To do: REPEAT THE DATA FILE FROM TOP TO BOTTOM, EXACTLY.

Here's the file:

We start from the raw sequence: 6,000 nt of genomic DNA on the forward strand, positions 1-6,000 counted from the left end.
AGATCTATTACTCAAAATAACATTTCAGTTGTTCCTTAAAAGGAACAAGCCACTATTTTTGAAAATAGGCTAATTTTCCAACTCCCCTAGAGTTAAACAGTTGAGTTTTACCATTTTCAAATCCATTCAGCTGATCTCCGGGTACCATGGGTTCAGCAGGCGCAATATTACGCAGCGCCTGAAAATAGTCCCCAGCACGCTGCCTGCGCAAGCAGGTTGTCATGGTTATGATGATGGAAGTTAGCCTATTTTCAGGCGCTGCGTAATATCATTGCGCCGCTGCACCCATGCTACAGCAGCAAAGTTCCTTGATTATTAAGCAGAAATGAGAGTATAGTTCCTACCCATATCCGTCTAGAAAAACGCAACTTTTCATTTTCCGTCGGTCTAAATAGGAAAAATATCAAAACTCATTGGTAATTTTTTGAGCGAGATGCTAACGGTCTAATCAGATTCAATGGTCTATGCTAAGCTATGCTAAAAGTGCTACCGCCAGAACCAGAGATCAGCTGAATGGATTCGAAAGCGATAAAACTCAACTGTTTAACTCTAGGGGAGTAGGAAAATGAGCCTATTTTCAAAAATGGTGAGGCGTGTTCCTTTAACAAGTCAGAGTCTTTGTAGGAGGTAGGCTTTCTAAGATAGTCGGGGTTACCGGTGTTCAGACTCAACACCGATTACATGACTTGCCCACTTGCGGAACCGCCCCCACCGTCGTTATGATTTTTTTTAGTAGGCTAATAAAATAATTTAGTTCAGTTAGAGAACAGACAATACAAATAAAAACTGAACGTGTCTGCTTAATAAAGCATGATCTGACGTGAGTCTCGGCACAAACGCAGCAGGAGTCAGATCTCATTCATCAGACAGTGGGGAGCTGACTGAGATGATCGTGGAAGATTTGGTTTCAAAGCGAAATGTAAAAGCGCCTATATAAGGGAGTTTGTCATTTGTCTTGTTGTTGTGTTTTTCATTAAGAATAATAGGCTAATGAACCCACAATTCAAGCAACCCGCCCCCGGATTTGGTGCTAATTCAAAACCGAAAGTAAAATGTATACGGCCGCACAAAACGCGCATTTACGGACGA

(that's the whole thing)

We start from the raw sequence: 6,000 nt of genomic DNA on the forward strand, positions 1-6,000 counted from the left end.
AGATCTATTACTCAAAATAACATTTCAGTTGTTCCTTAAAAGGAACAAGCCACTATTTTTGAAAATAGGCTAATTTTCCAACTCCCCTAGAGTTAAACAGTTGAGTTTTACCATTTTCAAATCCATTCAGCTGATCTCCGGGTACCATGGGTTCAGCAGGCGCAATATTACGCAGCGCCTGAAAATAGTCCCCAGCACGCTGCCTGCGCAAGCAGGTTGTCATGGTTATGATGATGGAAGTTAGCCTATTTTCAGGCGCTGCGTAATATCATTGCGCCGCTGCACCCATGCTACAGCAGCAAAGTTCCTTGATTATTAAGCAGAAATGAGAGTATAGTTCCTACCCATATCCGTCTAGAAAAACGCAACTTTTCATTTTCCGTCGGTCTAAATAGGAAAAATATCAAAACTCATTGGTAATTTTTTGAGCGAGATGCTAACGGTCTAATCAGATTCAATGGTCTATGCTAAGCTATGCTAAAAGTGCTACCGCCAGAACCAGAGATCAGCTGAATGGATTCGAAAGCGATAAAACTCAACTGTTTAACTCTAGGGGAGTAGGAAAATGAGCCTATTTTCAAAAATGGTGAGGCGTGTTCCTTTAACAAGTCAGAGTCTTTGTAGGAGGTAGGCTTTCTAAGATAGTCGGGGTTACCGGTGTTCAGACTCAACACCGATTACATGACTTGCCCACTTGCGGAACCGCCCCCACCGTCGTTATGATTTTTTTTAGTAGGCTAATAAAATAATTTAGTTCAGTTAGAGAACAGACAATACAAATAAAAACTGAACGTGTCTGCTTAATAAAGCATGATCTGACGTGAGTCTCGGCACAAACGCAGCAGGAGTCAGATCTCATTCATCAGACAGTGGGGAGCTGACTGAGATGATCGTGGAAGATTTGGTTTCAAAGCGAAATGTAAAAGCGCCTATATAAGGGAGTTTGTCATTTGTCTTGTTGTTGTGTTTTTCATTAAGAATAATAGGCTAATGAACCCACAATTCAAGCAACCCGCCCCCGGATTTGGTGCTAATTCAAAACCGAAAGTAAAATGTATACGGCCGCACAAAACGCGCATTTACGGACGA